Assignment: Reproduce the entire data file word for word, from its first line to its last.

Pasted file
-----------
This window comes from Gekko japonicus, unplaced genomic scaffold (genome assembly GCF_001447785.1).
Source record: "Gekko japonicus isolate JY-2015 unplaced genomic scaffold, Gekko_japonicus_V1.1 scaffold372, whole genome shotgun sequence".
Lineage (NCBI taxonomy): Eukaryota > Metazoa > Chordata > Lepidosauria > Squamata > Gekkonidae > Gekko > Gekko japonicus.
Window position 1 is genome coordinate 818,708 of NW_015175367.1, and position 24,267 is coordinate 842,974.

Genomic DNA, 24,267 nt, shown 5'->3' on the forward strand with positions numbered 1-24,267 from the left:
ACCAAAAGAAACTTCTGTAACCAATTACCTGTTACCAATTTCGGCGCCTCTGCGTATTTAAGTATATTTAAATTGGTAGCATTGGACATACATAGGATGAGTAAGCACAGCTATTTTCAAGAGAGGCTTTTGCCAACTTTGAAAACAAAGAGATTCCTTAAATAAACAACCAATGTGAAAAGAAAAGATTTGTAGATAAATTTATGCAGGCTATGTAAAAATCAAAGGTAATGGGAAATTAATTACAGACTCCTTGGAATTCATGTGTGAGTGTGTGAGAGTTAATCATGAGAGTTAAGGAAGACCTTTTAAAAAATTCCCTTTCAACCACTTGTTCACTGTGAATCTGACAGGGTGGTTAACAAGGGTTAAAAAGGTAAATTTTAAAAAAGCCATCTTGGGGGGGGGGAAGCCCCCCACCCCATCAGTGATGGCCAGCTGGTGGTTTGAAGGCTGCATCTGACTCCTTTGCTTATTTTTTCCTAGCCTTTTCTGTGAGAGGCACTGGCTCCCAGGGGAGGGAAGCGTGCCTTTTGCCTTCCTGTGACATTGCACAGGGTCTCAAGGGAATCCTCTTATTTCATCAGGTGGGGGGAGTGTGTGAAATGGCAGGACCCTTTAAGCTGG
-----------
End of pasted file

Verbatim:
This window comes from Gekko japonicus, unplaced genomic scaffold (genome assembly GCF_001447785.1).
Source record: "Gekko japonicus isolate JY-2015 unplaced genomic scaffold, Gekko_japonicus_V1.1 scaffold372, whole genome shotgun sequence".
Lineage (NCBI taxonomy): Eukaryota > Metazoa > Chordata > Lepidosauria > Squamata > Gekkonidae > Gekko > Gekko japonicus.
Window position 1 is genome coordinate 818,708 of NW_015175367.1, and position 24,267 is coordinate 842,974.

Genomic DNA, 24,267 nt, shown 5'->3' on the forward strand with positions numbered 1-24,267 from the left:
ACCAAAAGAAACTTCTGTAACCAATTACCTGTTACCAATTTCGGCGCCTCTGCGTATTTAAGTATATTTAAATTGGTAGCATTGGACATACATAGGATGAGTAAGCACAGCTATTTTCAAGAGAGGCTTTTGCCAACTTTGAAAACAAAGAGATTCCTTAAATAAACAACCAATGTGAAAAGAAAAGATTTGTAGATAAATTTATGCAGGCTATGTAAAAATCAAAGGTAATGGGAAATTAATTACAGACTCCTTGGAATTCATGTGTGAGTGTGTGAGAGTTAATCATGAGAGTTAAGGAAGACCTTTTAAAAAATTCCCTTTCAACCACTTGTTCACTGTGAATCTGACAGGGTGGTTAACAAGGGTTAAAAAGGTAAATTTTAAAAAAGCCATCTTGGGGGGGGGGAAGCCCCCCACCCCATCAGTGATGGCCAGCTGGTGGTTTGAAGGCTGCATCTGACTCCTTTGCTTATTTTTTCCTAGCCTTTTCTGTGAGAGGCACTGGCTCCCAGGGGAGGGAAGCGTGCCTTTTGCCTTCCTGTGACATTGCACAGGGTCTCAAGGGAATCCTCTTATTTCATCAGGTGGGGGGAGTGTGTGAAATGGCAGGACCCTTTAAGCTGG